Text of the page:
1968 Photograph of Mike in his Light Observation Helicopter, named Miss Carriage
Joseph M Wilsher

From the book titled 365 Days of Mental Siege, by Dan Sutherland, the story of the crash that killed CPT Wilsher was told. From the bottom of page 357 of the book, it read, in part:

"One morning my platoon's duty sergeant woke us about 5 or 6 as they made their rounds and gave us first instructions. Our ship would be flying the courier that morning. Spec. 4 Vernon Andrew Green and I were the gunners, our pilot was WO1 Steven William Goelz, and the co-pilot was WO1 Clarence Dean Hakes and the Aircraft Commander was WO1 Thomas Evans Bennett."

"As we prepared to leave the base on a courier run that fateful day, we lifted up a few feet and moved out onto the flight line. As we waited for permisson to take off, we were contacted by the base control tower, and they talked with Goelz and requested he set down and wait for another passenger, a CPT Joseph Michael Wilsher (CPT Wilsher, I believe, was recovering from wounds he received in a ground-to-air firefight with the enemy. I remember going down to the 24th Evac Hospital to see him with another crew while he was hospitalized there.)" [Evelyn Wilsher was never advised by Mike of his wounds - - The Virtual Wall, 2015]

"As fate would have it, Goelz advised the tower that the aircraft was already at it's weight capacity and he didn't think we had room for another passenger. The tower told us to "Wait one.." and then came back and said that he was to "bump the gunner" off and take the officer aboard...I reluctantly dismounted the aircraft and gave my crew a thumbs up as I left. My ship departed Quan Loi about 7 a.m.. It was the last time I saw them alive. About 45 minutes later, I was informed by Captain Ivie that my crew and the passengers were all dead."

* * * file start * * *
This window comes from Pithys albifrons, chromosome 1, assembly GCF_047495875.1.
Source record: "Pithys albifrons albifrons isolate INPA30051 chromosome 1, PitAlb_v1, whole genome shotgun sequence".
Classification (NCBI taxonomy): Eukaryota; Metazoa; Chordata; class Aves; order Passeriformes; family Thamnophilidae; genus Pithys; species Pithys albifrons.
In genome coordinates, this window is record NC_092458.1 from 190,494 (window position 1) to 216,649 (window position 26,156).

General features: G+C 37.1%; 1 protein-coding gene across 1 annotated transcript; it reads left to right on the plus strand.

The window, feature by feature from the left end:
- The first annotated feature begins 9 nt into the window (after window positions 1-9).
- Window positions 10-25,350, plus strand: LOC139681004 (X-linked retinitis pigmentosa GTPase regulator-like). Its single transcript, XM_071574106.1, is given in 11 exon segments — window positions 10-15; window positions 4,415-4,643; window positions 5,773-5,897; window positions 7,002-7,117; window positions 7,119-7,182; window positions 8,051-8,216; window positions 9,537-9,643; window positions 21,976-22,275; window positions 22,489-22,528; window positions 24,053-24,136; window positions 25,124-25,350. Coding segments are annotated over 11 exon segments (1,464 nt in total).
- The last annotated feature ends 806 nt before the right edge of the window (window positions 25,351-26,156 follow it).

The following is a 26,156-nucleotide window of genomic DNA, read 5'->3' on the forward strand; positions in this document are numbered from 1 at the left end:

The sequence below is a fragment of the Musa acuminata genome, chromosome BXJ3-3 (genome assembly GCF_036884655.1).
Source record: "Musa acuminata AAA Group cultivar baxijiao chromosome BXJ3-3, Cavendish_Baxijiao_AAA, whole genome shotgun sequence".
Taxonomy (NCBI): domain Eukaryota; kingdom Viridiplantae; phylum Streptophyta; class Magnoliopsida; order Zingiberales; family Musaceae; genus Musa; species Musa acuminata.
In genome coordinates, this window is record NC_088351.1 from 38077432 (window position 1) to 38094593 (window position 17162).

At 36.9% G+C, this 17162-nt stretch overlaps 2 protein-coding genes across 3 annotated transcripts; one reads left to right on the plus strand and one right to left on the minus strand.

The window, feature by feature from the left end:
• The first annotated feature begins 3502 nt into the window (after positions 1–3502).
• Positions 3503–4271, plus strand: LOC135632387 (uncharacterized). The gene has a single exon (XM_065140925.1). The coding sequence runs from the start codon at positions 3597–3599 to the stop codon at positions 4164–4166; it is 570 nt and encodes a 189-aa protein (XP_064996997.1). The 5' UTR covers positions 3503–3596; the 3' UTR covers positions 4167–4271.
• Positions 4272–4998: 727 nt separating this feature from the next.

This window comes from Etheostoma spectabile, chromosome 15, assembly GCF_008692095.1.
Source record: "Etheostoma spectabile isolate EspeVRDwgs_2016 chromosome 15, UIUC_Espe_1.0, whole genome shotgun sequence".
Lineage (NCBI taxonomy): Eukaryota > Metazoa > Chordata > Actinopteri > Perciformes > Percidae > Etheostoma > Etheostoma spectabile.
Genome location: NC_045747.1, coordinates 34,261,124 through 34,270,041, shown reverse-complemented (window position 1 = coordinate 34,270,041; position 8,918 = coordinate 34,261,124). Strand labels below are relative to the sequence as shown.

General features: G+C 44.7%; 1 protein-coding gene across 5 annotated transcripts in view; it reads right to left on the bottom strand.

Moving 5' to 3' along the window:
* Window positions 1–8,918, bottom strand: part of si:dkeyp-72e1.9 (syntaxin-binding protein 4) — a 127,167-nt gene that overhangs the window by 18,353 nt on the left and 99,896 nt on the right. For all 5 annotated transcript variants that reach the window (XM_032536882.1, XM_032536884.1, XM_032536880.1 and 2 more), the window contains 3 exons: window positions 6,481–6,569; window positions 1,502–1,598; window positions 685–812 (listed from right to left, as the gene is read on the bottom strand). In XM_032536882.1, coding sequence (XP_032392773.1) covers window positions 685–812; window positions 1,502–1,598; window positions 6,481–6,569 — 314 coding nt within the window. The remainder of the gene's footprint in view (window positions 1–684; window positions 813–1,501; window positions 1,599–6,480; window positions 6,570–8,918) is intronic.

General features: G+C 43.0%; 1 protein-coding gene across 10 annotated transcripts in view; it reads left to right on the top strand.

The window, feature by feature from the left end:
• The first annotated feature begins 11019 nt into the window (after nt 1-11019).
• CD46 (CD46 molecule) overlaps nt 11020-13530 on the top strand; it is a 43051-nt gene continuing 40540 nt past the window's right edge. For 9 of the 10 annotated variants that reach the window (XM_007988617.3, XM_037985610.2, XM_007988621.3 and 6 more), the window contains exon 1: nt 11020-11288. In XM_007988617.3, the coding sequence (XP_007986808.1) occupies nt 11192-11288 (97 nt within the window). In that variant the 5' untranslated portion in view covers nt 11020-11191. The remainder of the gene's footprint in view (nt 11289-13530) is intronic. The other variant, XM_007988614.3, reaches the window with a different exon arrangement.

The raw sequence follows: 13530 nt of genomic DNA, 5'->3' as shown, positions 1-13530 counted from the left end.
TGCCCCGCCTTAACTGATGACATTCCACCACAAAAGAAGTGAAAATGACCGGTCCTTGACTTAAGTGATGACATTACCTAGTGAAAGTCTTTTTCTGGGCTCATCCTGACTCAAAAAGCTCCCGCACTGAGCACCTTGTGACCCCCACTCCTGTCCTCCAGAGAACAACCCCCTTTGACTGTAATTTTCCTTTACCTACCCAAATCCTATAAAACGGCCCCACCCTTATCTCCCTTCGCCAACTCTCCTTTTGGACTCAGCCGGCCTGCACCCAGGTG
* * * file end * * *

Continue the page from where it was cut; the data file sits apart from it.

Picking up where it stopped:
Evelyn points out a passage on page 362 of Sutherland's book where he states: " I would have been on that chopper, if I wasn't told to give my seat to a Captain Joseph Michael Wilsher who was going home on RnR."

Local area papers produced the first news of CPT Wilsher's death similar to the following: Texas Lieutenant Dies in Vietnam WASHINGTON (AP) - The Defense Department said Wednesday that a Texan died in the Southeast Asia war not as a result of hostile action. He was Army 1st Lt. Joseph M. Wilsher, husband of Mrs. Evelyn M. Wilsher, 1311 S. 16th, Edinburg.

In the March 4, 1971 issue of The Corpus Christi Caller-Times from Corpus Christi, Texas, Page 1, an article appeared as:

Valley Copter Pilot Killed in Southeast Asia